Only a Revitalized Religious Zionism Can Fight the Black Hole of Israeli Judaism

Gil Troy, Jerusalem Post, 7-14-10

As Yisrael Beiteinu’s controversial conversion bill advances, the movement most suited to mediate is stymied. Religious Zionists should have the Halachic standing to forge a suitable Jewish solution to the problem along with the nationalist commitment to avoid alienating many fellow Jews, in Israel and abroad.  Yet rather than being bold visionaries like Caleb and Joshua, too many Religious Zionist Rabbis are exhibiting the ten sniveling spies’ conventional cowardice.

In fairness, the proposed law is not all bad. Some of Israel’s most open-minded rabbis would be empowered as city rabbis to do conversions. But by making the Chief Rabbinate Israel’s dominant authority in conversions, the law rejects Reform and Conservative conversions in Israel, risks alienating Diaspora Jews, and rewards a failing institution.

Unfortunately, the haredi-dominated Chief Rabbinate is the Black Hole of Israeli Judaism.  Necessary initiatives to free Israeli Judaism from the twin curses of state coercion and fetishistic ritualism often get sucked into the Chief Rabbinate’s toxic vacuum, never to be seen again. The Chief Rabbinate – along with the broader Israeli religious establishment – has a catastrophic track record, having alienated generations of Israeli Jews with all-or-nothing, heavy-handed, polarizing, pedantic, narrow-minded, authoritarianism.  The Chief Rabbinate’s arrogance and failure demonstrate why separation of church and state protects the synagogue AND the state.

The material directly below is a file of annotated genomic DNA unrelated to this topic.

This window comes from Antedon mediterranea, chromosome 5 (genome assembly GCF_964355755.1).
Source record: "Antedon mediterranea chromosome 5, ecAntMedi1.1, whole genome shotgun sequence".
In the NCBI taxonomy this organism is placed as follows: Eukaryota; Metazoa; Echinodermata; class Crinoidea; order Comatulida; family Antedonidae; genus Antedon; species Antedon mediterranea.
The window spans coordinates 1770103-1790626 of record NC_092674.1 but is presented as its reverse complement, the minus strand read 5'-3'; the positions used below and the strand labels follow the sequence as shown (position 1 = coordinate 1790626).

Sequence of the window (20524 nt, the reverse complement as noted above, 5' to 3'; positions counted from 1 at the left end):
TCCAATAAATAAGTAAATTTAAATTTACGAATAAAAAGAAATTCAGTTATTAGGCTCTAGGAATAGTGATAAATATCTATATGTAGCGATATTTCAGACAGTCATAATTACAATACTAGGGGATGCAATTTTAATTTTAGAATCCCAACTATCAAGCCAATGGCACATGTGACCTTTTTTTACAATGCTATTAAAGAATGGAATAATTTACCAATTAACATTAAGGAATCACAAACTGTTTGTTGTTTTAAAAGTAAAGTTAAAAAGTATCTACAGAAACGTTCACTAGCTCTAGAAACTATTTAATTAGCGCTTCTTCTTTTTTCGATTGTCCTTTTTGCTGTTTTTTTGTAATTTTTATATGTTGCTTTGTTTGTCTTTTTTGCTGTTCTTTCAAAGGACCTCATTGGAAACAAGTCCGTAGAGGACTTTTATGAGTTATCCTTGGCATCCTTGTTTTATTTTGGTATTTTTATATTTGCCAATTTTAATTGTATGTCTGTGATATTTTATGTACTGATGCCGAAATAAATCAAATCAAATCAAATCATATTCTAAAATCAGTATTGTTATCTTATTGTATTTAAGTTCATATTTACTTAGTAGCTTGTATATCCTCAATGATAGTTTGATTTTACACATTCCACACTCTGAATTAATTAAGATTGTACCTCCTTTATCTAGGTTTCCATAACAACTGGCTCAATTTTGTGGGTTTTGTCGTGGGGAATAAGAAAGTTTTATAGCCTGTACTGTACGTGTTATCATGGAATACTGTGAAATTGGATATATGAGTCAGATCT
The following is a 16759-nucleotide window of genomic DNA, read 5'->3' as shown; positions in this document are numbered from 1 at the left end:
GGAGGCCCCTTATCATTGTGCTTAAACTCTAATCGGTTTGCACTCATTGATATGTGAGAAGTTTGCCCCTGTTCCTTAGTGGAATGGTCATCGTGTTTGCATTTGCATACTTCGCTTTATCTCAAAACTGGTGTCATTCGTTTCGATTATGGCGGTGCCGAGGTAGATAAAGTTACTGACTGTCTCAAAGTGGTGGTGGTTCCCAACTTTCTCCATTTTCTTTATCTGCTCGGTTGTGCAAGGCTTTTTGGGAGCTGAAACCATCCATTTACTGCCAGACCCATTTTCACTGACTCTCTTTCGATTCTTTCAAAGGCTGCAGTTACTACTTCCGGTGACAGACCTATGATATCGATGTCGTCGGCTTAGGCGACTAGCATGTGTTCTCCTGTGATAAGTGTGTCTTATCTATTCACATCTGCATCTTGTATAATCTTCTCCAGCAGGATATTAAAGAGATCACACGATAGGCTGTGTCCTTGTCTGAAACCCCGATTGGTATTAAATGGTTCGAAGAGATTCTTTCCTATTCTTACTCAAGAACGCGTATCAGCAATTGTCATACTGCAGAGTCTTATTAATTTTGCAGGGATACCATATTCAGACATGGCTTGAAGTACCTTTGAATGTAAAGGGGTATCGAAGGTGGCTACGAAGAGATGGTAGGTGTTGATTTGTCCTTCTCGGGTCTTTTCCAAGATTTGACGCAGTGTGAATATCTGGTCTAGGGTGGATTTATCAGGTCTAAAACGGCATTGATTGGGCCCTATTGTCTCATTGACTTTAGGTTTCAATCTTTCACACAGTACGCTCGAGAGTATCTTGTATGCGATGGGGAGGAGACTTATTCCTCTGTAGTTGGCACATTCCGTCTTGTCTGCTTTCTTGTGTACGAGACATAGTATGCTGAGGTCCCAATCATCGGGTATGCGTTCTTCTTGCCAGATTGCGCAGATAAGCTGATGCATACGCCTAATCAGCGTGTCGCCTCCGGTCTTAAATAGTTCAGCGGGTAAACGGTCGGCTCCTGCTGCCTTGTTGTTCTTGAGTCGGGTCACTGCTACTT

Religious Zionism is in crisis. Religious Zionists feel betrayed by the state over the Gaza disengagement, outflanked by ultra-Orthodox haredim who call them too soft religiously and too tied to the State politically, yet harassed by the left for being too harsh religiously and politically. Religious Zionism’s stilted silence has harmed Israel. The absence of its moral might in denouncing those settler hooligans who prey on Palestinians, its political impotence despite an increasingly aggressive, anti-Zionist haredi rabbinate, and its failure to find common ground with the Zionist center, let alone the left, has left a gaping ideological vacuum in an increasingly fragmented society.